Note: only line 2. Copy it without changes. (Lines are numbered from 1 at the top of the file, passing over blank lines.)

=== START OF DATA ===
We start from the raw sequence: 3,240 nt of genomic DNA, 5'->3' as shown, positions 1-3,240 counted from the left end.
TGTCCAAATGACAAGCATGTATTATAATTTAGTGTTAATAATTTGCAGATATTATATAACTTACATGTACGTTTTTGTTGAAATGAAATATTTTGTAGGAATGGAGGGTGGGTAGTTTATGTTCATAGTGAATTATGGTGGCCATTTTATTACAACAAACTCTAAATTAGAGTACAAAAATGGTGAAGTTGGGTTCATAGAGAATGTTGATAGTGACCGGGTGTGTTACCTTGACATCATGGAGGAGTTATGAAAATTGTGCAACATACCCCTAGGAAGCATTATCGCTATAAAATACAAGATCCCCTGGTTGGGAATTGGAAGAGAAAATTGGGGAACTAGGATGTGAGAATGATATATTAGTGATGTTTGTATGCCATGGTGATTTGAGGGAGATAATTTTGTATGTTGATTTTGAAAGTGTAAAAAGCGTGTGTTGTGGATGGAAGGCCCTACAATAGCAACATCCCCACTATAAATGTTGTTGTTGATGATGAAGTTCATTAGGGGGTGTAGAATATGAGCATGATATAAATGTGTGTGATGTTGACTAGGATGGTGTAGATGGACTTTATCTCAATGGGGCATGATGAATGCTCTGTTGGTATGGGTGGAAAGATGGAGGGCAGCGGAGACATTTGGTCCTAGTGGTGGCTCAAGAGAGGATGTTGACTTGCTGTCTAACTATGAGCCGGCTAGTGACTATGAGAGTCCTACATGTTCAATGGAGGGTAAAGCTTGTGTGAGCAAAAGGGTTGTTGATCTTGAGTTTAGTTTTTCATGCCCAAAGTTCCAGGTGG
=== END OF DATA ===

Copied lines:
TGTCCAAATGACAAGCATGTATTATAATTTAGTGTTAATAATTTGCAGATATTATATAACTTACATGTACGTTTTTGTTGAAATGAAATATTTTGTAGGAATGGAGGGTGGGTAGTTTATGTTCATAGTGAATTATGGTGGCCATTTTATTACAACAAACTCTAAATTAGAGTACAAAAATGGTGAAGTTGGGTTCATAGAGAATGTTGATAGTGACCGGGTGTGTTACCTTGACATCATGGAGGAGTTATGAAAATTGTGCAACATACCCCTAGGAAGCATTATCGCTATAAAATACAAGATCCCCTGGTTGGGAATTGGAAGAGAAAATTGGGGAACTAGGATGTGAGAATGATATATTAGTGATGTTTGTATGCCATGGTGATTTGAGGGAGATAATTTTGTATGTTGATTTTGAAAGTGTAAAAAGCGTGTGTTGTGGATGGAAGGCCCTACAATAGCAACATCCCCACTATAAATGTTGTTGTTGATGATGAAGTTCATTAGGGGGTGTAGAATATGAGCATGATATAAATGTGTGTGATGTTGACTAGGATGGTGTAGATGGACTTTATCTCAATGGGGCATGATGAATGCTCTGTTGGTATGGGTGGAAAGATGGAGGGCAGCGGAGACATTTGGTCCTAGTGGTGGCTCAAGAGAGGATGTTGACTTGCTGTCTAACTATGAGCCGGCTAGTGACTATGAGAGTCCTACATGTTCAATGGAGGGTAAAGCTTGTGTGAGCAAAAGGGTTGTTGATCTTGAGTTTAGTTTTTCATGCCCAAAGTTCCAGGTGG